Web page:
That’s because of this volume. I assume the attempt here was to go gonzo and just kill everyone off, with violent farce bringing the giggles and whatnot, considering the sports-announcement overlay, but… well. What this arc actually succeeds at doing is convincing me that Willingham & Sturges didn’t have much of a plan for ending Jack of Fables and ran out of issues to do it in, so this happened. It feels forced, thrown-together and all together inane — as if someone wrote a crack fanfiction, and then it somehow became the actual ending. There’s no rhyme or reason to the whole thing; it’s almost entirely out of character and gratuitous, and after the high point of the prior volume, it’s even worse.

I know, that’s pretty harsh. But I dropped the book in frustrated disgust the first time I finished it, so, I’m not going to lie about my reaction. I was baffled as to why this was how the storyline in Jack of Fables falls apart — because it felt like falling apart, not like a well-plotted ending. (Having looked around the internet neighborhood, it seems that was a common reaction, actually.)

While it’s distinctly possible that this ending will be erased — Jack’s spirit wandering around is suggestive, especially since we know he’s come back to life before — it was still just a waste of a set of interesting, generally developed characters who could have been handled more deftly. Hell, it’s not a Shakespearean ending that I dislike; Hamlet is my favorite drama! But Hamlet makes sense. The End doesn’t make sense. It’s over-the-top, unbelievable, suspension-of-disbelief-shattering gore and death, which is just not the sort of thing Fables trades in, and it’s not the sort of thing I care for without appropriate context.

As for the good parts — there were some, I’m not a total harpy. I got quite a lot of enjoyment out of seeing Jack (F) and MacDuff puttering around their home and making plans for retirement, hearing MacDuff’s story about how he got a golden body to replace the wooden mess he was at the end of the eighth volume, and all of that. It was great fun, and rather sweet also, watching the good friends do their thing (while we also see the collapse of Jack’s relationship with his bud, Gary, though Gary still sticks around to the last). It’s a good juxtaposition of father and son, again, before the story goes off the rails.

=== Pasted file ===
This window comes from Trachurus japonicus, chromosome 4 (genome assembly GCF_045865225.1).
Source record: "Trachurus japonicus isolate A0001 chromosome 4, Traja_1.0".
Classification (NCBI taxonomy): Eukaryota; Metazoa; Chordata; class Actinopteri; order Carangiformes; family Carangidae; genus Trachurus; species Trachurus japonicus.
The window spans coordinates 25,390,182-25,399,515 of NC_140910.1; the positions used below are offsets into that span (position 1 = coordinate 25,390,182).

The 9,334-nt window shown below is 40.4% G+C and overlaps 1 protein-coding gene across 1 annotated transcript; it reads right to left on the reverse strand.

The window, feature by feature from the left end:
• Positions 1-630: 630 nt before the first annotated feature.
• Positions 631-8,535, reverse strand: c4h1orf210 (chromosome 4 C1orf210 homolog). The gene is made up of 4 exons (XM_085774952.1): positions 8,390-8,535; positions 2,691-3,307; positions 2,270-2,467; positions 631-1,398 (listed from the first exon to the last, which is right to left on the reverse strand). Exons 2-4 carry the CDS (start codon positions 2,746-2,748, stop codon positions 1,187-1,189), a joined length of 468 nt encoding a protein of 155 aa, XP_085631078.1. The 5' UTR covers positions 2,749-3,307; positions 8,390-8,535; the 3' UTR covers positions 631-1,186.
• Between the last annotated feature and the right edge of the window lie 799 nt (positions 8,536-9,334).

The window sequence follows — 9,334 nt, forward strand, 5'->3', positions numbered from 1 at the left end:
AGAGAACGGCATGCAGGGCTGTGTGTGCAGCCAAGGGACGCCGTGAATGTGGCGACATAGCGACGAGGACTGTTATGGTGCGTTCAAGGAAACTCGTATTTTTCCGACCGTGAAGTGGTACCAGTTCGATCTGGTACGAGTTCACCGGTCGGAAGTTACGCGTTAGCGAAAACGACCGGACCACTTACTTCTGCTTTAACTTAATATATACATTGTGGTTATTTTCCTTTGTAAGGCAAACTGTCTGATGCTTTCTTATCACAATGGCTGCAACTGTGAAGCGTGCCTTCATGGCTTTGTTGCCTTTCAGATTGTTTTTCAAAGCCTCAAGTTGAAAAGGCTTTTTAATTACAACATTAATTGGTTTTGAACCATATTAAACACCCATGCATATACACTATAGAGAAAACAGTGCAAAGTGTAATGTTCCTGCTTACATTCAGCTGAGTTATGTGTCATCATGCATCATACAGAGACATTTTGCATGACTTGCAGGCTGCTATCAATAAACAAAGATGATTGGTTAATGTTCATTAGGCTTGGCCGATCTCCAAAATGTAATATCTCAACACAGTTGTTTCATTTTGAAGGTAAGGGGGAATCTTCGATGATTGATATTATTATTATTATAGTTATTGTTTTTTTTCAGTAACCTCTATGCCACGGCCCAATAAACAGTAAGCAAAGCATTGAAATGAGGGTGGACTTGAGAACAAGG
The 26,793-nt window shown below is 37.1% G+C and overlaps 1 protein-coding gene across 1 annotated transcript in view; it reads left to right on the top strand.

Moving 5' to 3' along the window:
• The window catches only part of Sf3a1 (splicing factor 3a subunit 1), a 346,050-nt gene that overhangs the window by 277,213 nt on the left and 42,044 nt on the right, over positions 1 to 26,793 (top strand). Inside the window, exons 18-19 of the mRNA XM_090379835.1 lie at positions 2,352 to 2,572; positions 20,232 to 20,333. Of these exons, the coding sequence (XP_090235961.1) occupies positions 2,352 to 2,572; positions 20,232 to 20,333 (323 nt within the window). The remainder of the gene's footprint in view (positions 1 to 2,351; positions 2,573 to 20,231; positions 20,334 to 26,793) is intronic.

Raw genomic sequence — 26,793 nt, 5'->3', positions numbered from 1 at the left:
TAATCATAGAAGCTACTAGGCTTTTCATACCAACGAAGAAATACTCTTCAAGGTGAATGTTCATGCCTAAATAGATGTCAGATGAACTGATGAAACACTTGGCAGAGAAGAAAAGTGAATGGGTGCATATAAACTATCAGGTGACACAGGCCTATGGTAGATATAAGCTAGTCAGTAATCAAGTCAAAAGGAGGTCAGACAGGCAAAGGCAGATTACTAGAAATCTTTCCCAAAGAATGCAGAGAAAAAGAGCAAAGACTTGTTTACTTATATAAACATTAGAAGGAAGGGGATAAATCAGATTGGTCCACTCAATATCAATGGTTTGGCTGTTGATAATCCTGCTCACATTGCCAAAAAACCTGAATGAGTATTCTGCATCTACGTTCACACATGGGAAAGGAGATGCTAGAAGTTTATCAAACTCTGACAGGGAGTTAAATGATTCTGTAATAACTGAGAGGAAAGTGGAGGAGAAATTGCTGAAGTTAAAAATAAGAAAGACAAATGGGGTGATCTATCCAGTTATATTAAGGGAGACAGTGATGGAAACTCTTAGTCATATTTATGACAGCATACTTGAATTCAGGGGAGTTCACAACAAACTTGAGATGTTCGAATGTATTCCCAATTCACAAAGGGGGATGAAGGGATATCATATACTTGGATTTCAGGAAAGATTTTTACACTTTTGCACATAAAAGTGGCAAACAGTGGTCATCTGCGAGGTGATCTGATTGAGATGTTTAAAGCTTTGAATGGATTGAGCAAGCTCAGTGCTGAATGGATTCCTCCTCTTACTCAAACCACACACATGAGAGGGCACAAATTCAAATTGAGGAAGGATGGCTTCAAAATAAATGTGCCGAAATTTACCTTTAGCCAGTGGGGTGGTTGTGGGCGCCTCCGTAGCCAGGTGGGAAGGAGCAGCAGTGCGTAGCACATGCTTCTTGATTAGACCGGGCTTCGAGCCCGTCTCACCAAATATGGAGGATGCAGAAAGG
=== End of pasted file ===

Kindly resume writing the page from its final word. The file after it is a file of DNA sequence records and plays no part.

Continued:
The Art

Grown-up Jack with his eyepatch and perpetual inability to wear a shirt is interesting; a little eyecandy to match the Page sisters, who are regularly taking their clothes off and changing into spandex catsuits in this volume. The most interesting bit is the way that they’ve all aged, though; Gary is elderly, the Page sisters are all getting crow’s feet.

The most amusing cover is the one used as the back of the collection: Jack perusing a How to Slay Dragons book while MacDuff makes a surprised face at Jack-the-dragon looming behind them.

*

That’s all, folks. The End is the last volume of Jack of Fables, and the regular Fables series doesn’t have another trade collection coming out until December of this year. Not the best closing note, I know, but there’ll be one more post to wrap this all up and bring us back around to the Fables series proper.

 

Next week: the wrap-up.


Brit Mandelo is a multi-fandom geek with a special love for comics and queer literature. She can be found on Twitter and Livejournal.

citation

3 Comments

Subscribe to this thread

Post a Comment

All comments must meet the community standards outlined in Tor.com's Moderation Policy or be subject to moderation. Thank you for keeping the discussion, and our community, civil and respectful.

Hate the CAPTCHA? Tor.com members can edit comments, skip the preview, and never have to prove they're not robots. Join now!

Our Privacy Notice has been updated to explain how we use cookies, which you accept by continuing to use this website. To withdraw your consent, see Your Choices.